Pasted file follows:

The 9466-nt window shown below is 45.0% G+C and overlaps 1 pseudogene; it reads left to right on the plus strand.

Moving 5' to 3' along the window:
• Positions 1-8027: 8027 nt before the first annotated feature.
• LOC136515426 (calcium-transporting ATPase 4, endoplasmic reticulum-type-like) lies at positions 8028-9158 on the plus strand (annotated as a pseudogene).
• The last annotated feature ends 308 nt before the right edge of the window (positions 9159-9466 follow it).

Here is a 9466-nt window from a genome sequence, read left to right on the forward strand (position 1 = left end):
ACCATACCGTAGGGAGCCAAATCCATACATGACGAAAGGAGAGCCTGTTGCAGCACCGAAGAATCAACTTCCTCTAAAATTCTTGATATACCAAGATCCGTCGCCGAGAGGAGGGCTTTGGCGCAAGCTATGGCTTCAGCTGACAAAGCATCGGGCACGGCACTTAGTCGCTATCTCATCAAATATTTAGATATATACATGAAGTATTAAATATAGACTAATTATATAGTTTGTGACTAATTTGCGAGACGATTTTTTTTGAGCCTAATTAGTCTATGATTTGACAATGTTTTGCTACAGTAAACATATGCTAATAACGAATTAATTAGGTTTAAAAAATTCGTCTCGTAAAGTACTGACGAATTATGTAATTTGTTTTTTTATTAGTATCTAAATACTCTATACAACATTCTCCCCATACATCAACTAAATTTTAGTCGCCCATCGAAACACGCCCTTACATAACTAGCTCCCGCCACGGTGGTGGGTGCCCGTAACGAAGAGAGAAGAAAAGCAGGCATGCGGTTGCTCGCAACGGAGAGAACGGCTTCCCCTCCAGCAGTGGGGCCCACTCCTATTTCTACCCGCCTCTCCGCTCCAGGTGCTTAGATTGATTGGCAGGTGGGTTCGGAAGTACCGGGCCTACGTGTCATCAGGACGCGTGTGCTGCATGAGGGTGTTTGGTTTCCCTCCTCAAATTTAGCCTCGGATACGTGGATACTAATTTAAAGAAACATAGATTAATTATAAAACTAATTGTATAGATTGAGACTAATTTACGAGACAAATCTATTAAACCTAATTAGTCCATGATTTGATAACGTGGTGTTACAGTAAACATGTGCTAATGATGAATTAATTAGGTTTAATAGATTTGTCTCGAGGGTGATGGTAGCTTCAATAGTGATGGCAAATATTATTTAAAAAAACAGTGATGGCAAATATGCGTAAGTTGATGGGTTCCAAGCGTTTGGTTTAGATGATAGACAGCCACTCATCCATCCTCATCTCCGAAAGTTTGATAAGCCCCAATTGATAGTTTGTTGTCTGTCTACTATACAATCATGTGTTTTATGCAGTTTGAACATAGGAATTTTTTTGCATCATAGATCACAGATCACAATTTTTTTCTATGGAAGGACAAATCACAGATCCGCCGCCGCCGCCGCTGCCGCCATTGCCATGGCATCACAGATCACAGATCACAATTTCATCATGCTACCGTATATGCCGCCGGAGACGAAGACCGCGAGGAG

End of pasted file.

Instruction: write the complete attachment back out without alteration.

The 9466-nt window shown below is 45.0% G+C and overlaps 1 pseudogene; it reads left to right on the plus strand.

Moving 5' to 3' along the window:
• Positions 1-8027: 8027 nt before the first annotated feature.
• LOC136515426 (calcium-transporting ATPase 4, endoplasmic reticulum-type-like) lies at positions 8028-9158 on the plus strand (annotated as a pseudogene).
• The last annotated feature ends 308 nt before the right edge of the window (positions 9159-9466 follow it).

Here is a 9466-nt window from a genome sequence, read left to right on the forward strand (position 1 = left end):
ACCATACCGTAGGGAGCCAAATCCATACATGACGAAAGGAGAGCCTGTTGCAGCACCGAAGAATCAACTTCCTCTAAAATTCTTGATATACCAAGATCCGTCGCCGAGAGGAGGGCTTTGGCGCAAGCTATGGCTTCAGCTGACAAAGCATCGGGCACGGCACTTAGTCGCTATCTCATCAAATATTTAGATATATACATGAAGTATTAAATATAGACTAATTATATAGTTTGTGACTAATTTGCGAGACGATTTTTTTTGAGCCTAATTAGTCTATGATTTGACAATGTTTTGCTACAGTAAACATATGCTAATAACGAATTAATTAGGTTTAAAAAATTCGTCTCGTAAAGTACTGACGAATTATGTAATTTGTTTTTTTATTAGTATCTAAATACTCTATACAACATTCTCCCCATACATCAACTAAATTTTAGTCGCCCATCGAAACACGCCCTTACATAACTAGCTCCCGCCACGGTGGTGGGTGCCCGTAACGAAGAGAGAAGAAAAGCAGGCATGCGGTTGCTCGCAACGGAGAGAACGGCTTCCCCTCCAGCAGTGGGGCCCACTCCTATTTCTACCCGCCTCTCCGCTCCAGGTGCTTAGATTGATTGGCAGGTGGGTTCGGAAGTACCGGGCCTACGTGTCATCAGGACGCGTGTGCTGCATGAGGGTGTTTGGTTTCCCTCCTCAAATTTAGCCTCGGATACGTGGATACTAATTTAAAGAAACATAGATTAATTATAAAACTAATTGTATAGATTGAGACTAATTTACGAGACAAATCTATTAAACCTAATTAGTCCATGATTTGATAACGTGGTGTTACAGTAAACATGTGCTAATGATGAATTAATTAGGTTTAATAGATTTGTCTCGAGGGTGATGGTAGCTTCAATAGTGATGGCAAATATTATTTAAAAAAACAGTGATGGCAAATATGCGTAAGTTGATGGGTTCCAAGCGTTTGGTTTAGATGATAGACAGCCACTCATCCATCCTCATCTCCGAAAGTTTGATAAGCCCCAATTGATAGTTTGTTGTCTGTCTACTATACAATCATGTGTTTTATGCAGTTTGAACATAGGAATTTTTTTGCATCATAGATCACAGATCACAATTTTTTTCTATGGAAGGACAAATCACAGATCCGCCGCCGCCGCCGCTGCCGCCATTGCCATGGCATCACAGATCACAGATCACAATTTCATCATGCTACCGTATATGCCGCCGGAGACGAAGACCGCGAGGAG